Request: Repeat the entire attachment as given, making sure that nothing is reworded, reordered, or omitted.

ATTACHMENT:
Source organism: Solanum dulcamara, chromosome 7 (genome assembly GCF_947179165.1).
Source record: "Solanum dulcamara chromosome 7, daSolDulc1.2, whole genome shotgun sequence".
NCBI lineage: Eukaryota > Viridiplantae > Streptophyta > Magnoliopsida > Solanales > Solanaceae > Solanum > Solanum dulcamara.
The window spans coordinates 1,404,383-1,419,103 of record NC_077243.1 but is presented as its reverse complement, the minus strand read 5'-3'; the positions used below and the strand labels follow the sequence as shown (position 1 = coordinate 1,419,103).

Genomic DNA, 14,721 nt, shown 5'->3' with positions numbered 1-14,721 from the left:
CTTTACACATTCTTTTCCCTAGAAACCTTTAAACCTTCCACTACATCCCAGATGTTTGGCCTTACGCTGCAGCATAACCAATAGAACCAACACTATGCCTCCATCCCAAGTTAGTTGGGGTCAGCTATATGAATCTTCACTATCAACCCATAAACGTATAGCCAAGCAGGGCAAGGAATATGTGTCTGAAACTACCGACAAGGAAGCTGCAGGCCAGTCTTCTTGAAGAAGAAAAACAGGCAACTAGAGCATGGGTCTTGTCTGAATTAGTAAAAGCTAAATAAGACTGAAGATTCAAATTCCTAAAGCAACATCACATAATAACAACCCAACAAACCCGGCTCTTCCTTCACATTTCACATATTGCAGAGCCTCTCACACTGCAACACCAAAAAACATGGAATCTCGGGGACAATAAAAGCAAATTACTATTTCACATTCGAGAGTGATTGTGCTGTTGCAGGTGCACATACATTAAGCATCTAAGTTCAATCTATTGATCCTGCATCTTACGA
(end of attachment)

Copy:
Source organism: Solanum dulcamara, chromosome 7 (genome assembly GCF_947179165.1).
Source record: "Solanum dulcamara chromosome 7, daSolDulc1.2, whole genome shotgun sequence".
NCBI lineage: Eukaryota > Viridiplantae > Streptophyta > Magnoliopsida > Solanales > Solanaceae > Solanum > Solanum dulcamara.
The window spans coordinates 1,404,383-1,419,103 of record NC_077243.1 but is presented as its reverse complement, the minus strand read 5'-3'; the positions used below and the strand labels follow the sequence as shown (position 1 = coordinate 1,419,103).

Genomic DNA, 14,721 nt, shown 5'->3' with positions numbered 1-14,721 from the left:
CTTTACACATTCTTTTCCCTAGAAACCTTTAAACCTTCCACTACATCCCAGATGTTTGGCCTTACGCTGCAGCATAACCAATAGAACCAACACTATGCCTCCATCCCAAGTTAGTTGGGGTCAGCTATATGAATCTTCACTATCAACCCATAAACGTATAGCCAAGCAGGGCAAGGAATATGTGTCTGAAACTACCGACAAGGAAGCTGCAGGCCAGTCTTCTTGAAGAAGAAAAACAGGCAACTAGAGCATGGGTCTTGTCTGAATTAGTAAAAGCTAAATAAGACTGAAGATTCAAATTCCTAAAGCAACATCACATAATAACAACCCAACAAACCCGGCTCTTCCTTCACATTTCACATATTGCAGAGCCTCTCACACTGCAACACCAAAAAACATGGAATCTCGGGGACAATAAAAGCAAATTACTATTTCACATTCGAGAGTGATTGTGCTGTTGCAGGTGCACATACATTAAGCATCTAAGTTCAATCTATTGATCCTGCATCTTACGA